"Socialism": The Provocative Equivocation
The socialists are back, but is it a big deal? It’s tempting to say that it’s purely rhetorical. Modern socialists don’t want to emulate the Soviet Union. To them, socialism just means “Sweden,” right? Even if their admiration for Sweden is unjustified, we’ve long known that the Western world contains millions of people who want their countries to be like Sweden. Why should we care if Sweden-fans rebrand themselves as “socialists”?
My instinctive objection is that even using the term “socialism” is an affront to the many millions of living victims of Soviet-style totalitarian regimes. Talking about “socialism” understandably horrifies them. Since there are plenty of palatable synonyms for Swedish-type policies (starting with “Swedenism”!), selecting this particular label seems a breach of civility.
If this seems paranoid, what would you say about a new movement of self-styled “national socialists”? Even if their policy positions were moderate, this brand needlessly terrifies lots of folks who have already suffered enough.
On reflection, however, this is a weak objection. Yes, if a label’s connotations are – like “national socialism” – almost entirely horrible, then loudly embracing the label is uncivil. “Socialism,” however, has long had a wide range of meanings. Even during the height of Stalinism, plenty of self-styled “socialists” were avowedly anti-Communist. The upshot: Even if you were a victim of Soviet oppression, assuming the worst when you hear the word “socialism” is hypersensitive. And hypersensitivity is bad.
Yet there’s a much stronger reason to object to the socialist revival. Namely: It’s far from clear that the latter-day socialists do mean Sweden. While some (like John Marsh) plainly say so, others (like Elizabeth Bruenig) are coy indeed. Which raises deeply troubling questions, starting with:
1. Are latter-day socialists unaware of the history of the totalitarian movement that shares their name? Given widespread historical ignorance and the youth of the new socialists, we can hardly rule this out. A troubling thought; isn’t it negligent to champion a radical idea without investigating its history first?
2. Are latter-day socialists ambivalent about the totalitarian movement that shares their name? Do they look on the Soviet Union as a noble experiment with unfortunate shortcomings? How about Chavez’s Venezuela?
3. Do latter-day socialists think of Sweden as a starting point, and something more radical as the ultimate goal? Are there outright crypto-communists among them? If so, do their comrades know? Care?
4. Do latter-day socialists realize that being coy raises the preceding concerns? Do they care? Or is the raising of these concerns a “feature, not a bug”? I.e., they enjoy making people wonder if they’re secret Leninists?
What’s the truth? While I don’t personally know any latter-day socialists well, I do read a lot of articles in The Nation, which publishes a wide range of modern socialists. So here are my best guesses about the preceding possibilities.
1. Older socialists (age 50+) know a lot about the actual history of socialism. The younger ones (age 40 and under), however, know little and care less. They’re negligent romantics.
2. Most historically-literate socialists are indeed ambivalent about the totalitarian movement that shares their name. Very few will defend Stalin, but they just can’t stay mad at Lenin, Castro, or Ho Chi Minh. Even the historically-naive socialists feel pretty good about Cuba today and Venezuela in 2015.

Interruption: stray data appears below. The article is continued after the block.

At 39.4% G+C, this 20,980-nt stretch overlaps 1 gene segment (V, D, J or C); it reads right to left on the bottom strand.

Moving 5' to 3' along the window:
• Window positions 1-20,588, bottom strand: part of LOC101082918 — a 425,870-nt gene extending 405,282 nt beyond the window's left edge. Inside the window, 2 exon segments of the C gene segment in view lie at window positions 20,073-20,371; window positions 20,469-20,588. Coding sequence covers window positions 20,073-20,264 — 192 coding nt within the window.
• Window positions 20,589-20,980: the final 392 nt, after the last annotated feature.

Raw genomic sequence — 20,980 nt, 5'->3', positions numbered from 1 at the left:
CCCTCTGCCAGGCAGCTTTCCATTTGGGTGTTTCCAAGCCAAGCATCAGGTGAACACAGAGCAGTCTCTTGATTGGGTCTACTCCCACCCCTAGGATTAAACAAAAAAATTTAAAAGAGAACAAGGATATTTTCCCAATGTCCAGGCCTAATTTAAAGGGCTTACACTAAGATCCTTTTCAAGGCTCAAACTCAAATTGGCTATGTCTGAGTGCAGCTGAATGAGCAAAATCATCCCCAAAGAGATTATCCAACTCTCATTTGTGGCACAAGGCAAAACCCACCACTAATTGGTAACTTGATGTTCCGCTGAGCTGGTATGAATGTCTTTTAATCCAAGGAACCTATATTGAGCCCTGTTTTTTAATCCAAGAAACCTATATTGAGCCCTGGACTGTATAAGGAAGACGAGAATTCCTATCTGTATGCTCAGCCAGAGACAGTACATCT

3. Yes, most avowed socialists have a more radical ultimate goal than Sweden. In our Capitalism-Socialism debate, even the reasonable John Marsh mused about a future that realized radical socialist dreams without degenerating into a typical socialist nightmare. How extreme, then, are ultimate goals of the unreasonable socialists? While I really don’t know, videos like this make me strongly suspect that Bernie Sanders is literally a crypto-communist. Even if I’m wrong, how many latter-day socialists would care if Sanders was a crypto-communist?
4. Latter-day socialists really do enjoy making people wonder about their ultimate agenda. When you read The Nation, for example, authors almost never specify exactly what policy should be. Instead, they focus on radical movement in a desired direction, with minimal discussion of their ultimate objective. In particular, they almost never say what would be “too far.” Of course, this describes most political movements; they want to rally the troops, not provide blueprints of an ideal world. But when you cultivate a “radical” image but withhold specifics, you should expect critics’ minds to go to dark places. Rather than try to calm the critics, the latter-day socialists court their disapproval. In fact, most seem to positively enjoy the imagined intellectual trauma they’re inflicting on the unbeliever.
On reflection, then, the return of the self-styled socialist is indeed a travesty. The reason, though, is not that the word is offensive, but that it is deliberately confusing. If you really thought Sweden was a model society, you would just praise Sweden. The “socialist” label, in contrast, is a provocative equivocation. Latter-day socialists adopt it because they would rather insinuate their possible support for totalitarian horrors than earnestly promote an intellectually defensible position.
To what end? In modern parlance, the latter-day socialists could just be trolling. This is bad enough, but some socialists probably sincerely believe what they’re insinuating. Or worse. If all you want is Swedish social democracy, making common cause with such socialists is a grave mistake.